“Technology provides the foundation to modernize HR for ways that people want to work and for what the business needs,” reads PWC’s latest HR technology survey.
To a certain degree this has always been the case – the first commercial availability of computers in the early 1990s, for instance, was undoubtedly a monumental event on the corporate timeline. But in 2020, this rings true more than ever before. In recent times, the world of work has undergone what has been arguably the most seismic shift for generations.
Whether it be talent, employee experience, or wellbeing, scarcely a single aspect of the business world has been left unaffected by this large-scale disruption. Businesses must respond by pivoting appropriately, and though this will be a multifaceted process, technology may be the beacon that lights the way.
The survey goes on to demonstrate this, identifying “the big six issues driving HR technology decisions” based on responses from 600 HR leaders. For instance, 58% cited attracting and retaining talent, 42% cited improving employee experience, 38% cited workforce planning, and 34% cited ensuring wellbeing, diversity, and inclusivity.
The obvious deduction is that the events of 2020 have brought about an increased need for technology in the world of business. We took a closer look.
No longer optional for businesses
This is something that organizations simply must come to terms with in 2020. In the past, many businesses (particularly SMEs) have shown a reluctance to invest and evolve when it comes to technology, but 2020’s disruptive environment may have been the final push that was needed.
Offering us some added insight was Terence Mauri, global disruption thinker and HRD Thought Leader, who explained why the future is now for HR leaders and what the main use cases of technology will be in months and years to come.
He said: “Leaders must quickly pivot in order to embrace the change and generate success. Your job is now to scale intelligence, not just efficiency, and this means retooling needs to happen throughout the organization.”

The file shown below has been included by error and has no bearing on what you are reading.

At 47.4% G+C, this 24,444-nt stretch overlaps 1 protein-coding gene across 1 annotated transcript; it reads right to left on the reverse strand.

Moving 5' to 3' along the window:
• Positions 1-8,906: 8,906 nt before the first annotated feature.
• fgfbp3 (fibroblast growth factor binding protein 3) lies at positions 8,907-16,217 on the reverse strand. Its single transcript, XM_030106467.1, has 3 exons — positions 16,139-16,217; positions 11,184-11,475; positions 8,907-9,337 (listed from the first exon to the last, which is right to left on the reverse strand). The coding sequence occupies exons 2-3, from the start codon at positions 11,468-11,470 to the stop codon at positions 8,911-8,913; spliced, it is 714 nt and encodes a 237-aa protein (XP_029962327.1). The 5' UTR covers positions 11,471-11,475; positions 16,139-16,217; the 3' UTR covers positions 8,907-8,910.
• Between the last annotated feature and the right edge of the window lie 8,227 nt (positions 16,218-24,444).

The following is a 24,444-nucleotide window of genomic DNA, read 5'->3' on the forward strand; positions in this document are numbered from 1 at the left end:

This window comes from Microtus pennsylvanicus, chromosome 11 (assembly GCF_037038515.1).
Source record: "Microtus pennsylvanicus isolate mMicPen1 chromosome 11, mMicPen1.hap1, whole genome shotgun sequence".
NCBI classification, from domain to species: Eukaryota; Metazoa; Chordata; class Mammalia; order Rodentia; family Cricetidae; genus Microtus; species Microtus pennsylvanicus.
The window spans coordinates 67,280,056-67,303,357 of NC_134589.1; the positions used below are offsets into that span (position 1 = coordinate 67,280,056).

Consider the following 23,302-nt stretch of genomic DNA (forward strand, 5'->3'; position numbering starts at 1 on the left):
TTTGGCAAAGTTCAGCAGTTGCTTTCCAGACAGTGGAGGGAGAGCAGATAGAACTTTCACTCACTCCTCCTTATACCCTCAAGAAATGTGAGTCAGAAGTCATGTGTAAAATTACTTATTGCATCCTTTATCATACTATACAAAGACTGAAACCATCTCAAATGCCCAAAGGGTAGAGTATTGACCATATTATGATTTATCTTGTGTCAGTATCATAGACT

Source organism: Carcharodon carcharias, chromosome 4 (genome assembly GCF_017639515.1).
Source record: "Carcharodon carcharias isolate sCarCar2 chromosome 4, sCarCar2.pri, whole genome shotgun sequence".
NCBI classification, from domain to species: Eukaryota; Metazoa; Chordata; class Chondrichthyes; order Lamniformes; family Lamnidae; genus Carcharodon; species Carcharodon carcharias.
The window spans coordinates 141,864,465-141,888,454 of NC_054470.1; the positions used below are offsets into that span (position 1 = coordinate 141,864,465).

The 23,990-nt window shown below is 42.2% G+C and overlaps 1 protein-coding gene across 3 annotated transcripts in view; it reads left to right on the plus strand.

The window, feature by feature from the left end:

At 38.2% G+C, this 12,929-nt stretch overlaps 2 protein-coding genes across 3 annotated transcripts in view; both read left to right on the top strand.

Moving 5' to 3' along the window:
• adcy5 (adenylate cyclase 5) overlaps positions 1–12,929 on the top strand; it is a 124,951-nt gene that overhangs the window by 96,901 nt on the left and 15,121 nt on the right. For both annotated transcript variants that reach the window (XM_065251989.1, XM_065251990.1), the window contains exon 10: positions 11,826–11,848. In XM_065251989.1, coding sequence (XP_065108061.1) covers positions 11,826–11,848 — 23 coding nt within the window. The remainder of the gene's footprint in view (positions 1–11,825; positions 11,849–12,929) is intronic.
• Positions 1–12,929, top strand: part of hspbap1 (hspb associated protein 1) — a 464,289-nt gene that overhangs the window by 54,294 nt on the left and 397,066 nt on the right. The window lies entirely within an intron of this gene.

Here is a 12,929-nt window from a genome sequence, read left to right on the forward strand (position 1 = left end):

Countless enterprises have begun such undertakings since the outbreak of coronavirus. For instance, multinational oil and gas company Royal Dutch Shell announced back in April that it would be collaborating with online learning platform Udacity to digitally train workers using artificial intelligence.
What’s more, the use of predictive analytics has nearly quadrupled in five years, and the use of metrics on pay inequities and total rewards usage has more than doubled.
This is a prime example of one of technology’s main uses for organizations in 2020 and beyond. Mauri went on to offer some further commentary on this.
He said: “Technologies such as AI, automation and predictive analytics are gathering momentum. The next wave of maturity requires HR leaders to lean into structured analytics so that it can answer key strategic questions.
“For example: in a downturn, which strategy offers the best chance of maintaining performance? Which departments could deliver a similar level of output with more contingent staff? Where should we locate talent hubs to take advantage of skilled talent pools? These are key questions that can be answered.
“Furthermore, exploring relevant metrics and sharing them with employees shows how the new climate of remote working affects productivity.”
Justifying the investment
Whilst it may be difficult to dispute the importance of HR technology in 2020, the financial element is a common impasse.